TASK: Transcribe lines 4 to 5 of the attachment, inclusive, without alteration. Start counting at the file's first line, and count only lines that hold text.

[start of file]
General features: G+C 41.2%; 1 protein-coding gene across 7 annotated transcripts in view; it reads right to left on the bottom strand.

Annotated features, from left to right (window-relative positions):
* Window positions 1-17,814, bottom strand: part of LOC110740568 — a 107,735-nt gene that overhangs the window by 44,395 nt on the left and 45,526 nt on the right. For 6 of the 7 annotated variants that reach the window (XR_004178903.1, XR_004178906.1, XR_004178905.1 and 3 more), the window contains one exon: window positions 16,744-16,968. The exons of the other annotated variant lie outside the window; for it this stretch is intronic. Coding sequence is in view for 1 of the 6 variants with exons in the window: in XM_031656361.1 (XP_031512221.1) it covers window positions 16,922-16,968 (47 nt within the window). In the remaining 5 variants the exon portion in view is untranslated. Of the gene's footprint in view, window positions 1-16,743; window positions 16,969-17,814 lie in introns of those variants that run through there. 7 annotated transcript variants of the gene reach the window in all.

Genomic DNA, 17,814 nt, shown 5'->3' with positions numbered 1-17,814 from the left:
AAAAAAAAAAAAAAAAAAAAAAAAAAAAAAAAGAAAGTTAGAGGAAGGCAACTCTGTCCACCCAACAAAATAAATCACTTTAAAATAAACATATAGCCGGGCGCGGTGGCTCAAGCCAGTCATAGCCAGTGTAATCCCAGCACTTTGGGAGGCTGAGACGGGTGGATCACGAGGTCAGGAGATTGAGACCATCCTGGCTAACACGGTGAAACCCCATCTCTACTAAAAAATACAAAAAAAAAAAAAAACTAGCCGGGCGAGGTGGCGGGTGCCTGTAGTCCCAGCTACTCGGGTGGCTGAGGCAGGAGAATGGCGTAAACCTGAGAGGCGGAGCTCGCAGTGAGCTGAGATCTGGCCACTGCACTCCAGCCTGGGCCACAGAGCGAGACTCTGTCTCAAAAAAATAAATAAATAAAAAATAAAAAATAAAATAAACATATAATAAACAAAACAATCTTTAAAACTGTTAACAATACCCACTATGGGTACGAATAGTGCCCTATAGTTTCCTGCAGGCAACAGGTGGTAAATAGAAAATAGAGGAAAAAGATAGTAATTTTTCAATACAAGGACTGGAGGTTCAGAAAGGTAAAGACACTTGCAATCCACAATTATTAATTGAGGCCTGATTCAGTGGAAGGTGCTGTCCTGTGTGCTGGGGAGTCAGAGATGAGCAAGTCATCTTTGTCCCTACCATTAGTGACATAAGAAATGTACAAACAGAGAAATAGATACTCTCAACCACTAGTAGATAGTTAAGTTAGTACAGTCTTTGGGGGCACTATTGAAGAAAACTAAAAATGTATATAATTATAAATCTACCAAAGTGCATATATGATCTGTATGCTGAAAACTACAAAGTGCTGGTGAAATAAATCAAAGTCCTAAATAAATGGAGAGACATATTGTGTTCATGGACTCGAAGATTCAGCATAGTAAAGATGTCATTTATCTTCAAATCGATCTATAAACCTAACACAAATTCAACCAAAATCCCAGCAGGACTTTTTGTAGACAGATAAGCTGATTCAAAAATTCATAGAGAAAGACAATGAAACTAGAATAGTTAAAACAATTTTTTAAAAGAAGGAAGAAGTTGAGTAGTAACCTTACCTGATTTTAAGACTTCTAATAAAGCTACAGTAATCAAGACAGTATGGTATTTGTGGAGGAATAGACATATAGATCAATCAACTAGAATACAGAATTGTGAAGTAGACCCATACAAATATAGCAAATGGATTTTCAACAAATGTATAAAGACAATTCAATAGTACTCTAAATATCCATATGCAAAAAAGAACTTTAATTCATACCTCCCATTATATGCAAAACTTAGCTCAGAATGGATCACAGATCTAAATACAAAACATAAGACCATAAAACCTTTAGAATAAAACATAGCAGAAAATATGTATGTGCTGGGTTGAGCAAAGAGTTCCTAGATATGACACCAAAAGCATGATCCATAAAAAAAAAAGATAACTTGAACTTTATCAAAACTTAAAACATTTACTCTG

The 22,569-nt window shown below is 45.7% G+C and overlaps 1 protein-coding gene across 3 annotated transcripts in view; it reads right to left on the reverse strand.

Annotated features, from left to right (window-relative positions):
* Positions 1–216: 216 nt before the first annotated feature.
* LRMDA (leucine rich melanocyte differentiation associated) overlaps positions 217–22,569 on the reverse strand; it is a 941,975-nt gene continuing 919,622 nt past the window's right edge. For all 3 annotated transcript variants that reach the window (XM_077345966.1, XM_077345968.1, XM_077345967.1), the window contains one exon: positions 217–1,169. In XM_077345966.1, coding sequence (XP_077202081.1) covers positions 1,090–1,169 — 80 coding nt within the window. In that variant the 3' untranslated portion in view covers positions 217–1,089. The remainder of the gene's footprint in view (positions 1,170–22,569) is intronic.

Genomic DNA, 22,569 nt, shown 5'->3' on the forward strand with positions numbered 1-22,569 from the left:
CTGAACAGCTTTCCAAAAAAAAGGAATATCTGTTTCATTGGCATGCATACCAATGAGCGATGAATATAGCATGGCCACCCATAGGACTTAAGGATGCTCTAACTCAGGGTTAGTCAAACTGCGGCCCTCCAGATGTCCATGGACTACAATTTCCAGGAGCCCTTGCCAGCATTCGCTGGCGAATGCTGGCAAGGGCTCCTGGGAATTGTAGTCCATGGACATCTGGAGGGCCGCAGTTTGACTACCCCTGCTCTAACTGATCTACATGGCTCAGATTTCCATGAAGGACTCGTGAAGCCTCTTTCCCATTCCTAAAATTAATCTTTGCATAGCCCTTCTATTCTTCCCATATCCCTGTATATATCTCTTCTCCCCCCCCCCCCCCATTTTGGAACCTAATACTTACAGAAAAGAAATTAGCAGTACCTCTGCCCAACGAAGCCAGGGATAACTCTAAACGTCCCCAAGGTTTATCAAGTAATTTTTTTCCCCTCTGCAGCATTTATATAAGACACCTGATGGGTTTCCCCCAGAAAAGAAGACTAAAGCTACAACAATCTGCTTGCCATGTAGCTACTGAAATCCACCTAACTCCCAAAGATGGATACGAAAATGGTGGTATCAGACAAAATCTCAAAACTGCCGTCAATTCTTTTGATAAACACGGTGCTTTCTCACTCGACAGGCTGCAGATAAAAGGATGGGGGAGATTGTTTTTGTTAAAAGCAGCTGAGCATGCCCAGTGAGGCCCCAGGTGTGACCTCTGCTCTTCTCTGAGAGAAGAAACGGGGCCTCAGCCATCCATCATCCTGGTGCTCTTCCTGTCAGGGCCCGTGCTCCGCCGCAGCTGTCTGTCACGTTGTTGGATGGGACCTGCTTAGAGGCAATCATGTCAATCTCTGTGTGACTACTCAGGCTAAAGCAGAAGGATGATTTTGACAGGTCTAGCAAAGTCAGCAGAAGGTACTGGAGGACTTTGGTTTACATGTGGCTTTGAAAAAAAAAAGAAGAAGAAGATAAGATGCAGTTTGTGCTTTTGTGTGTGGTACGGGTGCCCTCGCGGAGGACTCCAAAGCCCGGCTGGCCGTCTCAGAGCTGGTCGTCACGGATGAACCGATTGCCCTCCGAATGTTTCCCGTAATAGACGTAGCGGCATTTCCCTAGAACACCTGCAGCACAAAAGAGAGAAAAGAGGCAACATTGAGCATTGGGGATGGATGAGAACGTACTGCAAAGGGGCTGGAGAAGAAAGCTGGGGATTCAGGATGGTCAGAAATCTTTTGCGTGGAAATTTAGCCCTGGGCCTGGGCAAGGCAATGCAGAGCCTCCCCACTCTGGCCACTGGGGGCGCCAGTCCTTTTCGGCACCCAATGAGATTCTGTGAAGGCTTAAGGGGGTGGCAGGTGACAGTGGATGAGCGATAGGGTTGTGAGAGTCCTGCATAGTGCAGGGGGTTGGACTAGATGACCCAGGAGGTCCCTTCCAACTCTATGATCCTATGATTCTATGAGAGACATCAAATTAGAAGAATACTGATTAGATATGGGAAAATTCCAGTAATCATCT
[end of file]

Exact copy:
Genomic DNA, 17,814 nt, shown 5'->3' with positions numbered 1-17,814 from the left:
AAAAAAAAAAAAAAAAAAAAAAAAAAAAAAAAGAAAGTTAGAGGAAGGCAACTCTGTCCACCCAACAAAATAAATCACTTTAAAATAAACATATAGCCGGGCGCGGTGGCTCAAGCCAGTCATAGCCAGTGTAATCCCAGCACTTTGGGAGGCTGAGACGGGTGGATCACGAGGTCAGGAGATTGAGACCATCCTGGCTAACACGGTGAAACCCCATCTCTACTAAAAAATACAAAAAAAAAAAAAAACTAGCCGGGCGAGGTGGCGGGTGCCTGTAGTCCCAGCTACTCGGGTGGCTGAGGCAGGAGAATGGCGTAAACCTGAGAGGCGGAGCTCGCAGTGAGCTGAGATCTGGCCACTGCACTCCAGCCTGGGCCACAGAGCGAGACTCTGTCTCAAAAAAATAAATAAATAAAAAATAAAAAATAAAATAAACATATAATAAACAAAACAATCTTTAAAACTGTTAACAATACCCACTATGGGTACGAATAGTGCCCTATAGTTTCCTGCAGGCAACAGGTGGTAAATAGAAAATAGAGGAAAAAGATAGTAATTTTTCAATACAAGGACTGGAGGTTCAGAAAGGTAAAGACACTTGCAATCCACAATTATTAATTGAGGCCTGATTCAGTGGAAGGTGCTGTCCTGTGTGCTGGGGAGTCAGAGATGAGCAAGTCATCTTTGTCCCTACCATTAGTGACATAAGAAATGTACAAACAGAGAAATAGATACTCTCAACCACTAGTAGATAGTTAAGTTAGTACAGTCTTTGGGGGCACTATTGAAGAAAACTAAAAATGTATATAATTATAAATCTACCAAAGTGCATATATGATCTGTATGCTGAAAACTACAAAGTGCTGGTGAAATAAATCAAAGTCCTAAATAAATGGAGAGACATATTGTGTTCATGGACTCGAAGATTCAGCATAGTAAAGATGTCATTTATCTTCAAATCGATCTATAAACCTAACACAAATTCAACCAAAATCCCAGCAGGACTTTTTGTAGACAGATAAGCTGATTCAAAAATTCATAGAGAAAGACAATGAAACTAGAATAGTTAAAACAATTTTTTAAAAGAAGGAAGAAGTTGAGTAGTAACCTTACCTGATTTTAAGACTTCTAATAAAGCTACAGTAATCAAGACAGTATGGTATTTGTGGAGGAATAGACATATAGATCAATCAACTAGAATACAGAATTGTGAAGTAGACCCATACAAATATAGCAAATGGATTTTCAACAAATGTATAAAGACAATTCAATAGTACTCTAAATATCCATATGCAAAAAAGAACTTTAATTCATACCTCCCATTATATGCAAAACTTAGCTCAGAATGGATCACAGATCTAAATACAAAACATAAGACCATAAAACCTTTAGAATAAAACATAGCAGAAAATATGTATGTGCTGGGTTGAGCAAAGAGTTCCTAGATATGACACCAAAAGCATGATCCATAAAAAAAAAAGATAACTTGAACTTTATCAAAACTTAAAACATTTACTCTG